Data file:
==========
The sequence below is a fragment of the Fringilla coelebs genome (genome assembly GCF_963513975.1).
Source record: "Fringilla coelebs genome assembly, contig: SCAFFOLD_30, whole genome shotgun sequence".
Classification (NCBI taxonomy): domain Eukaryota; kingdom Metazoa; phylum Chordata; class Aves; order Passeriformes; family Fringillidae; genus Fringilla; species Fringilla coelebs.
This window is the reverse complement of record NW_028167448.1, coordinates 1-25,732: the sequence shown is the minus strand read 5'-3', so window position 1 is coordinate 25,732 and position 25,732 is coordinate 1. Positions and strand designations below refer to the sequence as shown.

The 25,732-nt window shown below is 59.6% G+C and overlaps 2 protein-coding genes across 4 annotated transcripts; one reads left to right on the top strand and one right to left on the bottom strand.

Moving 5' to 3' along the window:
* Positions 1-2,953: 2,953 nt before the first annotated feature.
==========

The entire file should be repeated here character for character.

The sequence below is a fragment of the Fringilla coelebs genome (genome assembly GCF_963513975.1).
Source record: "Fringilla coelebs genome assembly, contig: SCAFFOLD_30, whole genome shotgun sequence".
Classification (NCBI taxonomy): domain Eukaryota; kingdom Metazoa; phylum Chordata; class Aves; order Passeriformes; family Fringillidae; genus Fringilla; species Fringilla coelebs.
This window is the reverse complement of record NW_028167448.1, coordinates 1-25,732: the sequence shown is the minus strand read 5'-3', so window position 1 is coordinate 25,732 and position 25,732 is coordinate 1. Positions and strand designations below refer to the sequence as shown.

The 25,732-nt window shown below is 59.6% G+C and overlaps 2 protein-coding genes across 4 annotated transcripts; one reads left to right on the top strand and one right to left on the bottom strand.

Moving 5' to 3' along the window:
* Positions 1-2,953: 2,953 nt before the first annotated feature.